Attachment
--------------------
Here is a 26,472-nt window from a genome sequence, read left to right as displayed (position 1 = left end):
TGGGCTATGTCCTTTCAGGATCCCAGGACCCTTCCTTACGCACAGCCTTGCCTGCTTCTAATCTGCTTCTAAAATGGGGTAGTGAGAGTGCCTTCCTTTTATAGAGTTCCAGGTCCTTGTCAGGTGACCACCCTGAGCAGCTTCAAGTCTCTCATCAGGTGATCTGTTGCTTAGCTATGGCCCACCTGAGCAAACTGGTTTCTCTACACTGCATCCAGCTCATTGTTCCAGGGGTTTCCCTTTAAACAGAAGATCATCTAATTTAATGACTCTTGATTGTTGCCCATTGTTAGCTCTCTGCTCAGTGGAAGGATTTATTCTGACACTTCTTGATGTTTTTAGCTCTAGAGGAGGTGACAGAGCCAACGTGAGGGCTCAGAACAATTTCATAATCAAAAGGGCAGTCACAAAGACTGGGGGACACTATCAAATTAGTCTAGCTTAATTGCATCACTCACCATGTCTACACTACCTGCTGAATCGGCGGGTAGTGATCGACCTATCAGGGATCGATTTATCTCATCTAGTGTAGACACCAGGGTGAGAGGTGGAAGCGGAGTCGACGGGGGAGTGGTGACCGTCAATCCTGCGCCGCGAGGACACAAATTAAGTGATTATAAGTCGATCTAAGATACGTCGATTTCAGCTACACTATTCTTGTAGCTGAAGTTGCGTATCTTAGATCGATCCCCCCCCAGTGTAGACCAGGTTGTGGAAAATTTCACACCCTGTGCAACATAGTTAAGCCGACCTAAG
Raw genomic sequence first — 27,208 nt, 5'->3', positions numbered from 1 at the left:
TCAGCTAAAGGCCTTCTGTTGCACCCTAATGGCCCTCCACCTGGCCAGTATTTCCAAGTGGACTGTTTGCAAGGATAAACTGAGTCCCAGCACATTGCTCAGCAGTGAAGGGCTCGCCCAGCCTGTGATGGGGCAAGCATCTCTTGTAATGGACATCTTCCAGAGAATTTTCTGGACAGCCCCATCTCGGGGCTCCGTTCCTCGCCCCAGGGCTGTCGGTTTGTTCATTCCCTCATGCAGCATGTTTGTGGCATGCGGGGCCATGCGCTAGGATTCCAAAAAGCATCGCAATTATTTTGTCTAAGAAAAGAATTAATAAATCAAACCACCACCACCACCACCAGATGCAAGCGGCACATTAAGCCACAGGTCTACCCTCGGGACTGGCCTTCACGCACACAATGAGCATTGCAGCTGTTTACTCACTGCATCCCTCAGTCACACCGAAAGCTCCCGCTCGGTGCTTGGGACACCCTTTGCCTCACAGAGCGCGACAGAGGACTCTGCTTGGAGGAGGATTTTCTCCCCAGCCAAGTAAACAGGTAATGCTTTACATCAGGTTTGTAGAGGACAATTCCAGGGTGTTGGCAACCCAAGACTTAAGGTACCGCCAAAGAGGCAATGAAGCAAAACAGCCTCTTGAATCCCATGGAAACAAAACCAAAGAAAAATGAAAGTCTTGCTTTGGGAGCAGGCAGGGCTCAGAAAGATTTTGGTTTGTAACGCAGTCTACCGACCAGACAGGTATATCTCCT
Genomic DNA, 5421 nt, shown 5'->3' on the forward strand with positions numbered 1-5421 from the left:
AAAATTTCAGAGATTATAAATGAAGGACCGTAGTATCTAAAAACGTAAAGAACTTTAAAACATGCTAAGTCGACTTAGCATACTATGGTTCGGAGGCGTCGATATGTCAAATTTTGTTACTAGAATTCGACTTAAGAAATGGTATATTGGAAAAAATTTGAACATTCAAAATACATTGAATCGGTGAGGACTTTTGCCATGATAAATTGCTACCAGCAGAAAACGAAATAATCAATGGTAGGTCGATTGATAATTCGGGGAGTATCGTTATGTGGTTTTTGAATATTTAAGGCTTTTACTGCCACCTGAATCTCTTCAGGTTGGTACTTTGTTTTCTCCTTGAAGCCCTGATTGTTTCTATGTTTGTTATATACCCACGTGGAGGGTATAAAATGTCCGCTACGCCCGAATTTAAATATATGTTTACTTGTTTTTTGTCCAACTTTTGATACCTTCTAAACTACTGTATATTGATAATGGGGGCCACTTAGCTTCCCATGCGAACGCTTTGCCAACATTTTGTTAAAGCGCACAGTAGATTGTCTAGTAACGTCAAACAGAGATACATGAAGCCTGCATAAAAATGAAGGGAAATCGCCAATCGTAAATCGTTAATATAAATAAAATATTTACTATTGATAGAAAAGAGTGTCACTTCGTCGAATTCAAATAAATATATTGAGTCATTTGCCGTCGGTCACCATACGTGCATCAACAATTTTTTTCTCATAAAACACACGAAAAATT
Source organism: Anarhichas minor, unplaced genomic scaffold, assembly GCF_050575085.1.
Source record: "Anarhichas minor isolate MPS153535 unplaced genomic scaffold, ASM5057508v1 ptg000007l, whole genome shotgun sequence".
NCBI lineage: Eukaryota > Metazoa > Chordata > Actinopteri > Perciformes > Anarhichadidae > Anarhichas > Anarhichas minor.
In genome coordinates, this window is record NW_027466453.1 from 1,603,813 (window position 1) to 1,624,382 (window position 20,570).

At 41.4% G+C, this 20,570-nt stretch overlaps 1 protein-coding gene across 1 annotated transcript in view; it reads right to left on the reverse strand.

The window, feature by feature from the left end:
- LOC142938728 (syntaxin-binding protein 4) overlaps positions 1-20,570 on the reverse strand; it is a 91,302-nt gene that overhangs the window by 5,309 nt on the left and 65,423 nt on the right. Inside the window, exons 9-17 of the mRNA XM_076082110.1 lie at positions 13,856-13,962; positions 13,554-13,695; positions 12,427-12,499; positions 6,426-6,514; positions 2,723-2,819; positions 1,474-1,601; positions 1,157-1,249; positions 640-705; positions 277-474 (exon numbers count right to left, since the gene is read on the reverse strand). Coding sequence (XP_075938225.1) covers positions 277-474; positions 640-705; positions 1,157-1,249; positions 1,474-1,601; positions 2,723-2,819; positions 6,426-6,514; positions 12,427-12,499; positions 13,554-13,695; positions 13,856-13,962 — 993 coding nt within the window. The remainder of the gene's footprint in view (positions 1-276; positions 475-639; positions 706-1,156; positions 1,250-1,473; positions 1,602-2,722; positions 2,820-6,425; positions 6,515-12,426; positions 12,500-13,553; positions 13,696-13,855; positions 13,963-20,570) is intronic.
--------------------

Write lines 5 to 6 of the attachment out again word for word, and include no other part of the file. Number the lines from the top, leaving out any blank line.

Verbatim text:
Genomic DNA, 5421 nt, shown 5'->3' on the forward strand with positions numbered 1-5421 from the left:
AAAATTTCAGAGATTATAAATGAAGGACCGTAGTATCTAAAAACGTAAAGAACTTTAAAACATGCTAAGTCGACTTAGCATACTATGGTTCGGAGGCGTCGATATGTCAAATTTTGTTACTAGAATTCGACTTAAGAAATGGTATATTGGAAAAAATTTGAACATTCAAAATACATTGAATCGGTGAGGACTTTTGCCATGATAAATTGCTACCAGCAGAAAACGAAATAATCAATGGTAGGTCGATTGATAATTCGGGGAGTATCGTTATGTGGTTTTTGAATATTTAAGGCTTTTACTGCCACCTGAATCTCTTCAGGTTGGTACTTTGTTTTCTCCTTGAAGCCCTGATTGTTTCTATGTTTGTTATATACCCACGTGGAGGGTATAAAATGTCCGCTACGCCCGAATTTAAATATATGTTTACTTGTTTTTTGTCCAACTTTTGATACCTTCTAAACTACTGTATATTGATAATGGGGGCCACTTAGCTTCCCATGCGAACGCTTTGCCAACATTTTGTTAAAGCGCACAGTAGATTGTCTAGTAACGTCAAACAGAGATACATGAAGCCTGCATAAAAATGAAGGGAAATCGCCAATCGTAAATCGTTAATATAAATAAAATATTTACTATTGATAGAAAAGAGTGTCACTTCGTCGAATTCAAATAAATATATTGAGTCATTTGCCGTCGGTCACCATACGTGCATCAACAATTTTTTTCTCATAAAACACACGAAAAATT